I applied after having my first child. Having weighed up the eyewatering childcare costs, and the fact that I wanted to have time at home with my daughter while she was little, I was delighted when my application to work two days a week was approved.
When we advertised the remaining three days of the shiny new job-share post, it attracted a huge volume of applications. There are plenty of communications professionals who would like to work part-time it would seem.
Benefits for me have included being at home with my children, keeping childcare costs down and still keeping my career ticking over. My employer has retained my experience, boosted my loyalty and gained another communications professional in my job-share partner. Two heads really can be better than one.
Challenges have included adjusting to a different way of working, keeping up with an often fast-moving agenda – a lot can happen in the three days that I’m not in – and needing to work harder to establish and maintain relationships with colleagues, councillors and other contacts.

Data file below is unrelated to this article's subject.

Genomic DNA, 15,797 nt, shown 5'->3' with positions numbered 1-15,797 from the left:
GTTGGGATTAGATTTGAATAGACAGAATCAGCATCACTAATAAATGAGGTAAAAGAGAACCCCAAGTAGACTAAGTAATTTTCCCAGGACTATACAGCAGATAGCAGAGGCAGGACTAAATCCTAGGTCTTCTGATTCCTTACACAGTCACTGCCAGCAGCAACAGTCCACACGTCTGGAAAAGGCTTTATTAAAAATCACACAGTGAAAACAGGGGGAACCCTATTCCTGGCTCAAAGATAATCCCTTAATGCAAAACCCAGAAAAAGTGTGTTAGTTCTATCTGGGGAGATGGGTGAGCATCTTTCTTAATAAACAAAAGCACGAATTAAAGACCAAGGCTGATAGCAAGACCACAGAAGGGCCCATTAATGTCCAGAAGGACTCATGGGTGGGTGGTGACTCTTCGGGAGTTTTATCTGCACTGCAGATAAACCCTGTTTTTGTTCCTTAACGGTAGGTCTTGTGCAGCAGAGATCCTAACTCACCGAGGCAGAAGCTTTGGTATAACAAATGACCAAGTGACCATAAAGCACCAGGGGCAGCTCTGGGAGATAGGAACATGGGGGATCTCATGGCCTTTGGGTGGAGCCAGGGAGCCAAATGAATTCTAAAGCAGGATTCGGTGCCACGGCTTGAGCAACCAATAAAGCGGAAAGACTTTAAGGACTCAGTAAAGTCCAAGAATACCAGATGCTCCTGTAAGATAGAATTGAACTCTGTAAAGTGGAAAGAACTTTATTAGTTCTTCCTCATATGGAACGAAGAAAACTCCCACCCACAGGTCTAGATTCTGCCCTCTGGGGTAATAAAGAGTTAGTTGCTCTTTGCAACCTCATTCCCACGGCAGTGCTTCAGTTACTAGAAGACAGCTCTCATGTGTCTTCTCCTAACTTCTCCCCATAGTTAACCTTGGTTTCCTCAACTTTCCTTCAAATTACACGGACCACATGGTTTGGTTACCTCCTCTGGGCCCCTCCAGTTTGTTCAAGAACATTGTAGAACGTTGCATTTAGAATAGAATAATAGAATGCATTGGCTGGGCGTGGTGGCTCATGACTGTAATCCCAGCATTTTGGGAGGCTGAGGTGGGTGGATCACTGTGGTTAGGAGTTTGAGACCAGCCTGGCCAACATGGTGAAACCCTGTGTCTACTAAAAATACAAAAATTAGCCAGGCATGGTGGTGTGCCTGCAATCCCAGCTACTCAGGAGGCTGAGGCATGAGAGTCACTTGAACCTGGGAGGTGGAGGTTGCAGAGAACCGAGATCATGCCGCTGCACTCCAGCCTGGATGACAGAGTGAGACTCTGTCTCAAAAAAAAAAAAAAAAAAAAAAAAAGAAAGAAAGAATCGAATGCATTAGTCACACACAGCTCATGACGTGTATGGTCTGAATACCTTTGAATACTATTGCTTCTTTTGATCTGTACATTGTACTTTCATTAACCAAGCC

I feel that the benefits have outweighed the challenges.
And it’s not just parents – that’s parents, not just mothers – who apply to work flexibly. Some workers want to wind down before retirement, some to pursue outside interests and a growing number have responsibilities for ageing parents that can be hard to reconcile with a full working week.
Flexible working should also be seen as an opportunity in these constrained times. Must posts be full-time and, in the main, office based? There are plenty of people out there who’d like to work more flexibly. Local government could be missing out on a lot of talent by sticking to the standard script.
For a comprehensive overview of the advantages and different types of flexible working visit Directgov here
Creative commons: Flexible! by chrisinplymouth on Flickr